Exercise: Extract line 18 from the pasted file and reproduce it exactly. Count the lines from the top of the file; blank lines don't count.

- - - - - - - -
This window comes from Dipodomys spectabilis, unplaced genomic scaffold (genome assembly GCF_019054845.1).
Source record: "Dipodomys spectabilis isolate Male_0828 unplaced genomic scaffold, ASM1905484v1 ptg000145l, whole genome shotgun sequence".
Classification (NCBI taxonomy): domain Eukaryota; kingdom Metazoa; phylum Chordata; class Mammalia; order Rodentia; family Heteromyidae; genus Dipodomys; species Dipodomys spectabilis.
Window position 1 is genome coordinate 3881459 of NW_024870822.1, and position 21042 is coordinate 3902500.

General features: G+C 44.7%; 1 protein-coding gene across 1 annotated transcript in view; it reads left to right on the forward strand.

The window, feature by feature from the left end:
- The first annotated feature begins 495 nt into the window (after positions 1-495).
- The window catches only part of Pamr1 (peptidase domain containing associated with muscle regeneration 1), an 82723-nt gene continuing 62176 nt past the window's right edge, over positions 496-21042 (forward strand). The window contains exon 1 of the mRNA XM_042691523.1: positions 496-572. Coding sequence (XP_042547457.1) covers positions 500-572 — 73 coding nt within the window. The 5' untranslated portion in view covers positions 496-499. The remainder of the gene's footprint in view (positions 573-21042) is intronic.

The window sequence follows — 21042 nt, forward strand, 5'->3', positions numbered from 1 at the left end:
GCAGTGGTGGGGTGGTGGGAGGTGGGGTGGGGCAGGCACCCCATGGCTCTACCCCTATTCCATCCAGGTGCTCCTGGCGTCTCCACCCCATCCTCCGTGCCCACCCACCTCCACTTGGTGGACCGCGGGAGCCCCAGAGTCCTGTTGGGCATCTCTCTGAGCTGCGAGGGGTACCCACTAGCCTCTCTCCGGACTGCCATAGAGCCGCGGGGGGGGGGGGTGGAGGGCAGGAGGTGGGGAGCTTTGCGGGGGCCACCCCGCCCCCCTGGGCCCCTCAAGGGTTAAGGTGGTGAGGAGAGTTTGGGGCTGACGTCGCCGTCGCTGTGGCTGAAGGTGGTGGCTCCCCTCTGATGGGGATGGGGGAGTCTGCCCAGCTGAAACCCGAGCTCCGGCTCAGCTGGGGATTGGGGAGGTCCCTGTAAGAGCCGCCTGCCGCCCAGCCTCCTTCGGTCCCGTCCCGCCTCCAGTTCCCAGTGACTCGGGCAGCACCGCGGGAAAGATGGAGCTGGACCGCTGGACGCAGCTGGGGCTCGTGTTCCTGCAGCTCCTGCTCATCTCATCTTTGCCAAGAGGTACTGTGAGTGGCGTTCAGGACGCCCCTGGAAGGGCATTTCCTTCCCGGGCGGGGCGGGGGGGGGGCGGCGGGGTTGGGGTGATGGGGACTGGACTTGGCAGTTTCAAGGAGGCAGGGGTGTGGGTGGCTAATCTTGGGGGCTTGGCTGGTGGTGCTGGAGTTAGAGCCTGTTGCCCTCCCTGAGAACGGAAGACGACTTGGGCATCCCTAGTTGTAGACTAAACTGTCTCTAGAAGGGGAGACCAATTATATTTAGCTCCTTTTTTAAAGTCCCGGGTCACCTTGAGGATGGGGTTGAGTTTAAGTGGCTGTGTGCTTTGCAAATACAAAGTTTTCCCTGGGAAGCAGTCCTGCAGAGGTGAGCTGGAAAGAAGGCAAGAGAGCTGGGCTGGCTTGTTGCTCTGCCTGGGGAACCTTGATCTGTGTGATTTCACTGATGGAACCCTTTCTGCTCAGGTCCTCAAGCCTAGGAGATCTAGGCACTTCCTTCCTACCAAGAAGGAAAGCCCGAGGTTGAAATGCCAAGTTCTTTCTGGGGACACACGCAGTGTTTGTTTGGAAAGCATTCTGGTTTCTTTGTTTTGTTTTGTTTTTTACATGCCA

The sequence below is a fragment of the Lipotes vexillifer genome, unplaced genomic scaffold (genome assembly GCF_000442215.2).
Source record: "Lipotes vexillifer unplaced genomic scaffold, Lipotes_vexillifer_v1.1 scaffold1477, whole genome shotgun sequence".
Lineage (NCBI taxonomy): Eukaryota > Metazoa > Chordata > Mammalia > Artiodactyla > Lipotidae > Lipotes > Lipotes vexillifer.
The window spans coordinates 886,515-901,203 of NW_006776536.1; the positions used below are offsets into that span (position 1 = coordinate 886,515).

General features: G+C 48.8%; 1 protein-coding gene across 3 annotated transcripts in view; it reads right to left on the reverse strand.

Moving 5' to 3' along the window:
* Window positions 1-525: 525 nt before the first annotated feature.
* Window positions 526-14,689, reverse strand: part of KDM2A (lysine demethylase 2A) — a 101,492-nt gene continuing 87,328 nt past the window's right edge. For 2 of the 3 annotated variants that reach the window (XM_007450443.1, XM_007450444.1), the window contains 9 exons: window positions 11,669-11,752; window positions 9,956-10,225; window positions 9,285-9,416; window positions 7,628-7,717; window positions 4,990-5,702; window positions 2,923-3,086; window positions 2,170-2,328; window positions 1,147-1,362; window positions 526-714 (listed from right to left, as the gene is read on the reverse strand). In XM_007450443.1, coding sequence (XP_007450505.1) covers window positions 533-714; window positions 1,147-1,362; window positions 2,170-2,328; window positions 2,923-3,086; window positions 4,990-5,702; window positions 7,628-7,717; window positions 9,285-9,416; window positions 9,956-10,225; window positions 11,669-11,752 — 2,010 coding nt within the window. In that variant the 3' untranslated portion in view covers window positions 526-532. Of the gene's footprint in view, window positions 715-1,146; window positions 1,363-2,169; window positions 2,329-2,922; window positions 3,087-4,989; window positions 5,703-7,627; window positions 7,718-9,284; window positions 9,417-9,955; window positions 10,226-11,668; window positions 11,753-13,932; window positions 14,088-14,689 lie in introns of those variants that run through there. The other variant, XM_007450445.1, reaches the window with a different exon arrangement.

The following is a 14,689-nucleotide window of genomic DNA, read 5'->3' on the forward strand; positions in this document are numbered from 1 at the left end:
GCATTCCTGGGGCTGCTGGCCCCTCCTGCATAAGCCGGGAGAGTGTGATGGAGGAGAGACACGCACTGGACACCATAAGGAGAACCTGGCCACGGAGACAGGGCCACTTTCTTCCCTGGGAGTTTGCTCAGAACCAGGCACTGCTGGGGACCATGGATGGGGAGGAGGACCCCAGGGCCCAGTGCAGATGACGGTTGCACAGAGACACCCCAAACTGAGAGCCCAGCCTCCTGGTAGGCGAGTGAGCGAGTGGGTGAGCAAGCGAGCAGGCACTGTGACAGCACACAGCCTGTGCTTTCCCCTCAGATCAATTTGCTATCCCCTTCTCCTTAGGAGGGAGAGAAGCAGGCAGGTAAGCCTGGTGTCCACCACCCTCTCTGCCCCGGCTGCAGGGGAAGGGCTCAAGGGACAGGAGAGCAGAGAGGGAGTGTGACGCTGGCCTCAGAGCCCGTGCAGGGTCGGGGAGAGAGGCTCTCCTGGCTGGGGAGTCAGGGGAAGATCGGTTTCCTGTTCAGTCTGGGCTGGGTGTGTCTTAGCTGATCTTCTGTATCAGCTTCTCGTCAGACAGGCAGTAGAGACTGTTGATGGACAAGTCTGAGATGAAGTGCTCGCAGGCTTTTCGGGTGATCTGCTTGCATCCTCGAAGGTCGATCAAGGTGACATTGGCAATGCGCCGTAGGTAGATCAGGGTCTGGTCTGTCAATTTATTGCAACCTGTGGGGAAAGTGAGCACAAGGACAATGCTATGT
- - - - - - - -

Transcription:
* Window positions 526-14,689, reverse strand: part of KDM2A (lysine demethylase 2A) — a 101,492-nt gene continuing 87,328 nt past the window's right edge. For 2 of the 3 annotated variants that reach the window (XM_007450443.1, XM_007450444.1), the window contains 9 exons: window positions 11,669-11,752; window positions 9,956-10,225; window positions 9,285-9,416; window positions 7,628-7,717; window positions 4,990-5,702; window positions 2,923-3,086; window positions 2,170-2,328; window positions 1,147-1,362; window positions 526-714 (listed from right to left, as the gene is read on the reverse strand). In XM_007450443.1, coding sequence (XP_007450505.1) covers window positions 533-714; window positions 1,147-1,362; window positions 2,170-2,328; window positions 2,923-3,086; window positions 4,990-5,702; window positions 7,628-7,717; window positions 9,285-9,416; window positions 9,956-10,225; window positions 11,669-11,752 — 2,010 coding nt within the window. In that variant the 3' untranslated portion in view covers window positions 526-532. Of the gene's footprint in view, window positions 715-1,146; window positions 1,363-2,169; window positions 2,329-2,922; window positions 3,087-4,989; window positions 5,703-7,627; window positions 7,718-9,284; window positions 9,417-9,955; window positions 10,226-11,668; window positions 11,753-13,932; window positions 14,088-14,689 lie in introns of those variants that run through there. The other variant, XM_007450445.1, reaches the window with a different exon arrangement.